France's Foreign Policy; between Chirac and a Hard Place

The Washington Times (Washington, DC), August 13, 2003 | Go to article overview

France's Foreign Policy; between Chirac and a Hard Place


Byline: Helle Dale, THE WASHINGTON TIMES

Provence, France. - French government squeezed by domestic discontent. It's not often that you find yourself going to the opera under riot police protection, but anything can happen when you provoke the wrath of French theater workers. Having been denied their demands for full benefits for part-time work, theater and stage workers have paralyzed many of France's festivals this summer and wreaked havoc on the already depressed tourism season. In some places, though, the show has been able to go on under extraordinary conditions.

At the Roman theater in Orange, La Traviata was performed in all its tragic, weepy splendor, and Violetta was able to expire uninterrupted by hecklers and strikers in true operatic fashion, i.e. in the arms of her lover while singing at the top of her lungs. But outside on surrounding hills, police in riot gear stood at the ready, and plainclothes policemen were packed into the audience to jump on any threatening provocateur.

Having spent the winter and spring looking for ways to oppose - or at least annoy - the Americans over Iraq, the neo-Gaullist government of France has now been forced to face some of its burning domestic issues. Its approval ratings are down to 42 percent; it has been a hot summer here in more ways than one.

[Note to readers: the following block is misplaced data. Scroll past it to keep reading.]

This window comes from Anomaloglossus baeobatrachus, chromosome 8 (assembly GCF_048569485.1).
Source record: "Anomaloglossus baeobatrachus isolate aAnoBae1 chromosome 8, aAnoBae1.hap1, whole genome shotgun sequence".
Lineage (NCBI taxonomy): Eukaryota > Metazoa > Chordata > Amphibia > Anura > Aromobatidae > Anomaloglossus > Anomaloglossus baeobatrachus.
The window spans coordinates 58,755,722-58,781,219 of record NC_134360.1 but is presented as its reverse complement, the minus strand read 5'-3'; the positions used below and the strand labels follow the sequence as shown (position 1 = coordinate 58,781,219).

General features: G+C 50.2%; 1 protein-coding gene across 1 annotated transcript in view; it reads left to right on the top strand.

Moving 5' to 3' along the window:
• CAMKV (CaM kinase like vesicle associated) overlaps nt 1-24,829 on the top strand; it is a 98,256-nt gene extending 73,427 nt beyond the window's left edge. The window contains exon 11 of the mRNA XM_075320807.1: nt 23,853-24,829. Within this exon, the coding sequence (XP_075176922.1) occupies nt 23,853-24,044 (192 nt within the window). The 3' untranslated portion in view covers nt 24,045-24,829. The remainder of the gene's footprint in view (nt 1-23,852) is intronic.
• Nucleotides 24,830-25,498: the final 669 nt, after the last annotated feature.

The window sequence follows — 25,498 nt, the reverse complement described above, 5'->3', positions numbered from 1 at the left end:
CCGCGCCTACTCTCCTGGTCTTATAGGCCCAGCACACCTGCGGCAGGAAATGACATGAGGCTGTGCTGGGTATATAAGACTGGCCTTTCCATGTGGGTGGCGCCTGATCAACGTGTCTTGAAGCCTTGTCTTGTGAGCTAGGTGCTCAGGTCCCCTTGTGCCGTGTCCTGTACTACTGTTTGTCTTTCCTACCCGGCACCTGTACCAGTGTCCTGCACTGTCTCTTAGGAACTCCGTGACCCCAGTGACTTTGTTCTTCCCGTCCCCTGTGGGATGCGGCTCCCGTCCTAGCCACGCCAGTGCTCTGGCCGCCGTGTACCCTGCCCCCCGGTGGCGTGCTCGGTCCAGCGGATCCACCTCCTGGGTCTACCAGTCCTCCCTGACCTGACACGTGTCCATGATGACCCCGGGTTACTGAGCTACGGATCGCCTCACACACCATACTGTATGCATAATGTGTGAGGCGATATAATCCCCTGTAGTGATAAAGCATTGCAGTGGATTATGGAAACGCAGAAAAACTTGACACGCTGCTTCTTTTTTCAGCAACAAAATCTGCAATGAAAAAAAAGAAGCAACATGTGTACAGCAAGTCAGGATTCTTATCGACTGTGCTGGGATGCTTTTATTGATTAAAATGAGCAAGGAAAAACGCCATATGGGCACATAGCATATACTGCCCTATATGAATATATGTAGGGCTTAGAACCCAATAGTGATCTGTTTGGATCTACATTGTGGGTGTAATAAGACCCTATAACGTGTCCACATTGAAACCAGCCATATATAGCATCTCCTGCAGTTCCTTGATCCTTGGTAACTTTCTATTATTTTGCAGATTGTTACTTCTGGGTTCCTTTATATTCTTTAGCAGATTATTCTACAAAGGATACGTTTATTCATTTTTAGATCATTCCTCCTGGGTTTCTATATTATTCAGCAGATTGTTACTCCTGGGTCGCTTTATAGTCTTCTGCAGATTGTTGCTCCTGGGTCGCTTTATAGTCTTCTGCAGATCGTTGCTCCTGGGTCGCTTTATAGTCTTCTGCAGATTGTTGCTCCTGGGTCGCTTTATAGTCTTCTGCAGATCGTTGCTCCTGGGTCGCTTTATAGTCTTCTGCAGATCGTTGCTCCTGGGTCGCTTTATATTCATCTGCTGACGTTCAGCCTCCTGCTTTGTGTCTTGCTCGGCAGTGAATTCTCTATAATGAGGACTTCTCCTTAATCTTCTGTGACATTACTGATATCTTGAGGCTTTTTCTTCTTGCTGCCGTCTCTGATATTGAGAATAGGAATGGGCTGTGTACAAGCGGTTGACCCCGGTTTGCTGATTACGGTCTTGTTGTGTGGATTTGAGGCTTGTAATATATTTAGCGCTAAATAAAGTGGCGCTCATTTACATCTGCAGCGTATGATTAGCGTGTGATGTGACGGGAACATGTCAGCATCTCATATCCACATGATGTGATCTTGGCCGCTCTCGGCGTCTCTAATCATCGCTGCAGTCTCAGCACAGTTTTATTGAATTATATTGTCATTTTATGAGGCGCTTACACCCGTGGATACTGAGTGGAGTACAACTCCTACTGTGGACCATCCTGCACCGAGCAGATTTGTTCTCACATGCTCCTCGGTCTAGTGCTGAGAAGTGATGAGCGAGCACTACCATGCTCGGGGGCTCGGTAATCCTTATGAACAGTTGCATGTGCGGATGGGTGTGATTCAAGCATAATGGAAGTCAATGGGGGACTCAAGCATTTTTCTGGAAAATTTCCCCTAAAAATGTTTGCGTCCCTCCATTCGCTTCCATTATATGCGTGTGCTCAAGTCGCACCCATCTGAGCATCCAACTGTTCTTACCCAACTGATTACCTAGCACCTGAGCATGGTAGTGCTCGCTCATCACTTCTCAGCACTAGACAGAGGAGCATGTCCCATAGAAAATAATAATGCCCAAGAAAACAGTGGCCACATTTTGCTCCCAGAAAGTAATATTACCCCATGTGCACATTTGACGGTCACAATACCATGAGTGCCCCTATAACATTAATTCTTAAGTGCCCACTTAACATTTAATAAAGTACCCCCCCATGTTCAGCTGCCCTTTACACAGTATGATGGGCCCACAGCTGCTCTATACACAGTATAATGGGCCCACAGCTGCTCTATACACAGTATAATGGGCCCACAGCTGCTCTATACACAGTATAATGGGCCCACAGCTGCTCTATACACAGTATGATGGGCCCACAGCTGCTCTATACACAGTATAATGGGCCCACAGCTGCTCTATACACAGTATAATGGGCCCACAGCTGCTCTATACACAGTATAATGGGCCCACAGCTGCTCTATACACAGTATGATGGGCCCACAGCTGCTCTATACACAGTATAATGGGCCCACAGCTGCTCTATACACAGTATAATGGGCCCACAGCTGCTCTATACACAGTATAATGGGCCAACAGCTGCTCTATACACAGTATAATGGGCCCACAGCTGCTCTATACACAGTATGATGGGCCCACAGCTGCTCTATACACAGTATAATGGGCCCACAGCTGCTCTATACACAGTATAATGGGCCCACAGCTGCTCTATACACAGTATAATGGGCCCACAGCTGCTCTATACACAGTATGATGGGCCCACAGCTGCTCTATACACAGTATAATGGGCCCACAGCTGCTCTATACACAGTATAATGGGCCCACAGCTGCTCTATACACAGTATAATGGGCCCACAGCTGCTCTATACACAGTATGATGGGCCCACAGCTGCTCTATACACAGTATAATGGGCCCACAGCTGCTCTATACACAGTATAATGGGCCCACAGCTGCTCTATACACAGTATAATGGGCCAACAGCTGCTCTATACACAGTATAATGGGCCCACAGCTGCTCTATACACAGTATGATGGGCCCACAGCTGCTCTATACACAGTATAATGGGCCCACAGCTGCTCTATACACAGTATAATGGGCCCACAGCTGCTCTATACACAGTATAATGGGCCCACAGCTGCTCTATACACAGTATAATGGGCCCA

Social reforms are essential to lift the overburdened French economy, which has registered very little growth for the past several years, and certainly not enough to absorb the disaffected unemployed, a common European malaise. Meanwhile, the government is defying budgetary constraints decreed by the European Stability Pact, which is supposed to enforce strict limits on discretionary spending and budget deficits. The governor of the Bank of France - Jean-Claude Trichet, soon to be President of the European Central Bank - is calling on the French government to take advantage of tentative signs of an economic upswing to pursue much needed reforms.

There is not much sympathy to be had, though, from French public sector workers, who are among the most pampered in Europe, with their 35-hour work weeks, extensive job protections and state retirement pensions that can start as early as 55 years of age. They launched a wave of strikes this spring to protest unpopular government proposals to reform pensions, social security, labor market regulations and education. Before the summer break, for instance, some teachers developed the interesting habit of going on strike Mondays and Fridays and hoping to be paid for Saturday and Sunday.

President Jacques Chirac and Prime Minister Jean-Pierre Raffarin have complained about the wounds that the strikes have inflicted on French society, and are generally terrified of the French street and the popular support behind it. …

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